Not sure how to tell your clients you’re about to start charging more? Here’s how to do it without the stress.

Sure, charging lower rates for your services was fine when you were just starting out and didn’t have any clients. The bargain prices helped you attract customers and gain experience and testimonials to get your name out there.

But now that you’ve been in business for a while and you have a solid client base, you just can’t work for peanuts. It’s time to raise your rates.

Giving notice about increasing your prices can be scary—you don’t know how your existing customers or clients will react. Will they stick around and decide to pay more or go find a new service provider?

Your goal is to keep your clients and get them to pay the higher rate—which is totally doable with a bit of strategy. Here’s when and how to increase the prices of your services without upsetting your client base:

When to Raise Your Rates

Knowing when to raise your rates can be tricky—especially because of the anxiety associated with asking for more money.

Here are four signs it’s time to start charging more:

1. Your competitors charge more than you.

Do some quick competitor analysis to see what the same service providers in your area are charging. If you’re seeing higher rates, that’s proof customers will accept price changes—and it’s time for you to get in the game.

2. You’re overworked.

If you have a client waitlist or find yourself working all hours of the day, a price change can go a long way toward hiring you some help. Also remember that if you’re in demand enough to be overworked, you’re probably worth a higher price than you’re charging.

3. Your overhead is increasing.

Are you moving into a bigger space, or upgrading your equipment? Start charging for the nicer features!

4. You’ve kept the same rates for over a year.

This is the easiest rule of thumb: If you’ve been charging the same thing for over a year, it’s time to go up. Think of it as a cost-of-living raise.

How to Raise Your Rates or Give Notice About a Salon Price Increase

1. Give your customers advance notice that you’re increasing your prices.

Nobody likes surprises that will cost more money, so instead of just springing your new rates on your clients, give them plenty of notice.

As a rule, notify your clients of your rate changes at least two appointments before the increase will happen. If you’re in a field where appointments have long gaps between them, give your client a courtesy call so there are no surprises when they show up for their appointment.

If you feel uncomfortable phoning your client, communicate the rate change in a confirmation email when they book an appointment. Just make sure you give the client plenty of advance notice.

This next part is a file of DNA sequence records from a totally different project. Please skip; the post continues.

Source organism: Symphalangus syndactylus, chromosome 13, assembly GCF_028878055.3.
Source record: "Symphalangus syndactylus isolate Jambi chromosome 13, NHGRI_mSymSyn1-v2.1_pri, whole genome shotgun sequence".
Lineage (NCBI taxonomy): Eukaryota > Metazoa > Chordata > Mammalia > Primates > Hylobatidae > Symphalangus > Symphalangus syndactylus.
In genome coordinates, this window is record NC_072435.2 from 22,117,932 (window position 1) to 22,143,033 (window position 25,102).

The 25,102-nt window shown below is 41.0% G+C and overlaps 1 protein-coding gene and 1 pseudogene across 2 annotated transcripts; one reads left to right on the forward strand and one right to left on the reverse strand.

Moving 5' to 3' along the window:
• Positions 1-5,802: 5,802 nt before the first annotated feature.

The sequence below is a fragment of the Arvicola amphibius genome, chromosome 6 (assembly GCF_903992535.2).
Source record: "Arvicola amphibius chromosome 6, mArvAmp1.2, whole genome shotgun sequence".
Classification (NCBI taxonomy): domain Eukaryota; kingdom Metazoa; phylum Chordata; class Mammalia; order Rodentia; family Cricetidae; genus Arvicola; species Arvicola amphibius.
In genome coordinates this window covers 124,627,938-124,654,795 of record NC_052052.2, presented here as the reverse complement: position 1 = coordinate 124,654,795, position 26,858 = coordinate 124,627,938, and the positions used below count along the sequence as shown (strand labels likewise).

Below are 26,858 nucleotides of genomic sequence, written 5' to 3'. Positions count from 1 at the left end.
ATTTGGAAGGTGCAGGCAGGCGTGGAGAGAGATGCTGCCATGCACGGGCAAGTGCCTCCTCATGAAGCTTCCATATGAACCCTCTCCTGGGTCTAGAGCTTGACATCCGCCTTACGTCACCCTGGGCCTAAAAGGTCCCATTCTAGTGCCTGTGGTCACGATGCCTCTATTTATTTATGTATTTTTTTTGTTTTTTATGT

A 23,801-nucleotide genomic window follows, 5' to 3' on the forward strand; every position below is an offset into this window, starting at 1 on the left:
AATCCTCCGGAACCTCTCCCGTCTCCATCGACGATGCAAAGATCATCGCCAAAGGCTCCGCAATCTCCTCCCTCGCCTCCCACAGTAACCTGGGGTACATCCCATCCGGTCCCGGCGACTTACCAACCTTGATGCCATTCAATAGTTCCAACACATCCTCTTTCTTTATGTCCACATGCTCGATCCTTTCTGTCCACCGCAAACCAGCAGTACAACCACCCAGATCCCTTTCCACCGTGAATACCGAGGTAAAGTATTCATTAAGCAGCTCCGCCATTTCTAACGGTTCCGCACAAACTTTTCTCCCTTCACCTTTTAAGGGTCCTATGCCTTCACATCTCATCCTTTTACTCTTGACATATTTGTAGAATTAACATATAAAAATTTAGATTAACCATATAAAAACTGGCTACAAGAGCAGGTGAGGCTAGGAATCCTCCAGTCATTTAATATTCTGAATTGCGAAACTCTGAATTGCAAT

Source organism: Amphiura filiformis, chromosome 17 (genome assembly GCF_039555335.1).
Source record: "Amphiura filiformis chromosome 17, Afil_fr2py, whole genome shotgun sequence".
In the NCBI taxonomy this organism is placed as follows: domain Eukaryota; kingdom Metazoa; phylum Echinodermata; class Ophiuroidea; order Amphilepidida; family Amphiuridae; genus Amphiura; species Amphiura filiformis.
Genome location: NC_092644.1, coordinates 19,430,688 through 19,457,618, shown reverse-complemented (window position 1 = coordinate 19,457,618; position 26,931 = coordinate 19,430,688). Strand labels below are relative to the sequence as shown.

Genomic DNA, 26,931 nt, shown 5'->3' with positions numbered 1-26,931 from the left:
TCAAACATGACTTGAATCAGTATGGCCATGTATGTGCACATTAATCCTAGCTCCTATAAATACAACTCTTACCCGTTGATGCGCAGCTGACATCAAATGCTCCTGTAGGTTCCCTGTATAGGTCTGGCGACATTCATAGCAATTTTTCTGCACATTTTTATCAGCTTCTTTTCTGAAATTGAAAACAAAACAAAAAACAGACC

Try this template for giving customers notice that you’re increasing your rates:

Hi [client name],

I wanted to let you know that our prices have changed since your last service. Our [service] now costs [$$$].

Please let me know if you have any questions!

2. Let customers lock in the current rate for the next few months.

To mitigate the risk of customers leaving when you raise their rates, consider letting clients book ahead at the current rate. This gives you guaranteed business, increasing the lifetime value of your customers.

To do this strategy, you’ll need to announce your new rates well in advance, and then give clients the opportunity to book up the next few months at the current rate. Here’s an email to send to your clients:

Hi [client name],

I wanted to let you know that we’ll be raising our rates in the new year. Starting January 1, [service] will cost [$$$]. 

I wanted to offer you the chance to book your following appointment now at the current rate of [$$$], regardless of whether or not your appointment happens in the new year. If you book in the next week, we’ll honor up to five appointments in the new year at the current price.

Please let me know if you have any questions!

3. Give long term clients a reduced rate.

Building loyal client relationships is key to increasing your customers’ lifetime value. To foster relationships with longtime clients, consider throwing them a special discount to thank them for their loyalty.

You don’t have to give them a reduced rate forever, but let them know that you’re happy to give the reduced rate for their next three visits, or over the next couple of months—whatever time frame makes sense for your business.

Send longtime clients the following email:

Hi [client name],

I wanted to let you know that we’ll be raising our rates in the new year. Starting January 1, [service] will cost [$$$]. But because you’ve been such a loyal customer, I wanted to show my appreciation by offering you a special rate.

For your next [amount] appointments, I want to offer you 10% off the new price. It means so much to me that you keep coming back, and I want to show just how grateful I am.

Please let me know if you have any questions!

4. Give your clients their money’s worth.

You don’t have to justify your rate increases to your clients—price changes are a normal part of growing a business. But in order to keep clients happy, it’s absolutely necessary that you keep providing excellent service, so they feel sure that you’re worth the money.

With that extra money, you may want to invest in new credentials or education so you can expand your experience. Maybe you’ll upgrade your equipment, or even hire an employee to provide new services.

No matter how you use the money, make sure that you’re paying tons of attention to the quality of your services.